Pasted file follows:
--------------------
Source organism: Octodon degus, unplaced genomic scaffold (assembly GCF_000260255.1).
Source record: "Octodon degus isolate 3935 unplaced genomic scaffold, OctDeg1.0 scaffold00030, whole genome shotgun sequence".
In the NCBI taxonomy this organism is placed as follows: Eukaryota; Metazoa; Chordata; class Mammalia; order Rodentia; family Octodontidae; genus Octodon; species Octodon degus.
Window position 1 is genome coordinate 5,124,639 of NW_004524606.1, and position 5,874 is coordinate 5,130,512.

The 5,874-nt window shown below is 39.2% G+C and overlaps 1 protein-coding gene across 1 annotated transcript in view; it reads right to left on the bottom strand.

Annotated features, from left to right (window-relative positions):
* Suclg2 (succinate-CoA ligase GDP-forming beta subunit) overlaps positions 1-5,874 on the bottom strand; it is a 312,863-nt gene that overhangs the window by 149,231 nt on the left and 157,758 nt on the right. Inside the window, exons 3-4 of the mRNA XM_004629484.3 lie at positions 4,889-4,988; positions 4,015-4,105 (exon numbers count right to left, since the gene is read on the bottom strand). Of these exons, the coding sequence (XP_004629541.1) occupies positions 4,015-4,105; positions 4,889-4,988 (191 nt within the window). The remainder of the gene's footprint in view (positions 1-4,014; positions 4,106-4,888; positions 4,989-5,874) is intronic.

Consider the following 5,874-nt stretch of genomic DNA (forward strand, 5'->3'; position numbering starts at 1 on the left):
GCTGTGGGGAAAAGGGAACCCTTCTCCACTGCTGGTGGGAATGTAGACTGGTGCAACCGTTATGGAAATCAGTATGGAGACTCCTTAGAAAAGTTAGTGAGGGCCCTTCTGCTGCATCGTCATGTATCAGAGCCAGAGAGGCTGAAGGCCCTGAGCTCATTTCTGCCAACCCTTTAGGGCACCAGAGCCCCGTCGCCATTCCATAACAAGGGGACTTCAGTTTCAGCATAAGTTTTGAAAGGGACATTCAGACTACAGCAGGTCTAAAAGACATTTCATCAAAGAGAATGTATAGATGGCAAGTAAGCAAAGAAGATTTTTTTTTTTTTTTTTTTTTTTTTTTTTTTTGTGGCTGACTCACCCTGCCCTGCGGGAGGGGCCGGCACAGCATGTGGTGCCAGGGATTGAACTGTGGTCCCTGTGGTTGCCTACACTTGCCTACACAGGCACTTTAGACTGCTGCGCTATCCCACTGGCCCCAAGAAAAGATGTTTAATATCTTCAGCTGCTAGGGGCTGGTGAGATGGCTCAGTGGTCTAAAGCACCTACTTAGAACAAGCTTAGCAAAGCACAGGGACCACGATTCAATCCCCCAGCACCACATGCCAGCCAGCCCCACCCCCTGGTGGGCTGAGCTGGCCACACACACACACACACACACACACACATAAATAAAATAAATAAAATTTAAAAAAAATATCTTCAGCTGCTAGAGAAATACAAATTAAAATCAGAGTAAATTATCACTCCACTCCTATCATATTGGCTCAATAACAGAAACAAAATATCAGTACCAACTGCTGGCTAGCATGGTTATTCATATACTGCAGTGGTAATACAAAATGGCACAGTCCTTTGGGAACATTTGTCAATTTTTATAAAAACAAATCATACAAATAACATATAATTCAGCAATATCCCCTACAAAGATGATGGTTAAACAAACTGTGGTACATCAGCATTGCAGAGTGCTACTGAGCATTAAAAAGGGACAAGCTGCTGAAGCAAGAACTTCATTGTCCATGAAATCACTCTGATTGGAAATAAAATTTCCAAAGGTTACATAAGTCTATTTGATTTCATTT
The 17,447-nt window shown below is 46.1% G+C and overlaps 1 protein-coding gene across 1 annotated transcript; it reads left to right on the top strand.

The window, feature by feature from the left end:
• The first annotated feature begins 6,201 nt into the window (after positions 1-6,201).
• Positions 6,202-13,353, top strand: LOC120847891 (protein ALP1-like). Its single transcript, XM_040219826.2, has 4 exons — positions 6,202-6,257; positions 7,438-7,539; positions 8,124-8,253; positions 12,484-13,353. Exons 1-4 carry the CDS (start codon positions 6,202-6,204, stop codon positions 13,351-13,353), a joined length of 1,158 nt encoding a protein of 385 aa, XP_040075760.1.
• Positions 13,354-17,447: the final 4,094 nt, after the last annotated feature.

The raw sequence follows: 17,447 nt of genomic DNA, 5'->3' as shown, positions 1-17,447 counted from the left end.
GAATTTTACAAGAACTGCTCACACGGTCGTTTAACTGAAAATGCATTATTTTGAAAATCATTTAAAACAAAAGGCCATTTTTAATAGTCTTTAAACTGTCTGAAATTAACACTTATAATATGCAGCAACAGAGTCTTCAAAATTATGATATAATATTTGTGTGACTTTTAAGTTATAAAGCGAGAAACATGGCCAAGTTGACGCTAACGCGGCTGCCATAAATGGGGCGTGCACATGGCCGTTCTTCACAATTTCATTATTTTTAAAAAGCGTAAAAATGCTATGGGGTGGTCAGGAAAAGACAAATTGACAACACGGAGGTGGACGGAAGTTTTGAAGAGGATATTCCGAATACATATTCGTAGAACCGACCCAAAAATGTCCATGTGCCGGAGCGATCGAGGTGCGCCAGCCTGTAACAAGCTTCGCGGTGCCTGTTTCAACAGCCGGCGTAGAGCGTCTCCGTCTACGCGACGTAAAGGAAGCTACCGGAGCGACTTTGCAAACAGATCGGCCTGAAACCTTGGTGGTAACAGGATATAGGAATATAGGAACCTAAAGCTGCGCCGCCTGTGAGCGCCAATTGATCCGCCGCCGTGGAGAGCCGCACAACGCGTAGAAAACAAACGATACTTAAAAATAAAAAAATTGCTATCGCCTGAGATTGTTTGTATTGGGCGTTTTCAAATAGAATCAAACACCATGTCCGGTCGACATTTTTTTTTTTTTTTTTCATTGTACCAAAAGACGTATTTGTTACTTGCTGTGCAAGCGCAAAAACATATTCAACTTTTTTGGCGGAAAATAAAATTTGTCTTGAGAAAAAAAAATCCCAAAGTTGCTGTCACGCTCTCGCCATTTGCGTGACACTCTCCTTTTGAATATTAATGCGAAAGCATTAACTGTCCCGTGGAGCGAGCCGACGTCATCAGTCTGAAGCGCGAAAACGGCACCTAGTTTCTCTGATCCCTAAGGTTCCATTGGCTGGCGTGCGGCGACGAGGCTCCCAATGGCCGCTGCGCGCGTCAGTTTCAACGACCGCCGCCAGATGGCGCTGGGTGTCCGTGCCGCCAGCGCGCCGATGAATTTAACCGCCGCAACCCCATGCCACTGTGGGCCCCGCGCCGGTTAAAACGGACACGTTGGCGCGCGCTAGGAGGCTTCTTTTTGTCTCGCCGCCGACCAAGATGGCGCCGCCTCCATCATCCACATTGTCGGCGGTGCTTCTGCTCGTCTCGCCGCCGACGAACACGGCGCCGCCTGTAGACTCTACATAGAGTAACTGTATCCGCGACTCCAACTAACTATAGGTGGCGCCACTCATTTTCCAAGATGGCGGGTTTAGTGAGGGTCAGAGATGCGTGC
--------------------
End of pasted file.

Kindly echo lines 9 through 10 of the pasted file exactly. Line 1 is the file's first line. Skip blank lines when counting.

GCTGTGGGGAAAAGGGAACCCTTCTCCACTGCTGGTGGGAATGTAGACTGGTGCAACCGTTATGGAAATCAGTATGGAGACTCCTTAGAAAAGTTAGTGAGGGCCCTTCTGCTGCATCGTCATGTATCAGAGCCAGAGAGGCTGAAGGCCCTGAGCTCATTTCTGCCAACCCTTTAGGGCACCAGAGCCCCGTCGCCATTCCATAACAAGGGGACTTCAGTTTCAGCATAAGTTTTGAAAGGGACATTCAGACTACAGCAGGTCTAAAAGACATTTCATCAAAGAGAATGTATAGATGGCAAGTAAGCAAAGAAGATTTTTTTTTTTTTTTTTTTTTTTTTTTTTTTTGTGGCTGACTCACCCTGCCCTGCGGGAGGGGCCGGCACAGCATGTGGTGCCAGGGATTGAACTGTGGTCCCTGTGGTTGCCTACACTTGCCTACACAGGCACTTTAGACTGCTGCGCTATCCCACTGGCCCCAAGAAAAGATGTTTAATATCTTCAGCTGCTAGGGGCTGGTGAGATGGCTCAGTGGTCTAAAGCACCTACTTAGAACAAGCTTAGCAAAGCACAGGGACCACGATTCAATCCCCCAGCACCACATGCCAGCCAGCCCCACCCCCTGGTGGGCTGAGCTGGCCACACACACACACACACACACACACACATAAATAAAATAAATAAAATTTAAAAAAAATATCTTCAGCTGCTAGAGAAATACAAATTAAAATCAGAGTAAATTATCACTCCACTCCTATCATATTGGCTCAATAACAGAAACAAAATATCAGTACCAACTGCTGGCTAGCATGGTTATTCATATACTGCAGTGGTAATACAAAATGGCACAGTCCTTTGGGAACATTTGTCAATTTTTATAAAAACAAATCATACAAATAACATATAATTCAGCAATATCCCCTACAAAGATGATGGTTAAACAAACTGTGGTACATCAGCATTGCAGAGTGCTACTGAGCATTAAAAAGGGACAAGCTGCTGAAGCAAGAACTTCATTGTCCATGAAATCACTCTGATTGGAAATAAAATTTCCAAAGGTTACATAAGTCTATTTGATTTCATTT
The 17,447-nt window shown below is 46.1% G+C and overlaps 1 protein-coding gene across 1 annotated transcript; it reads left to right on the top strand.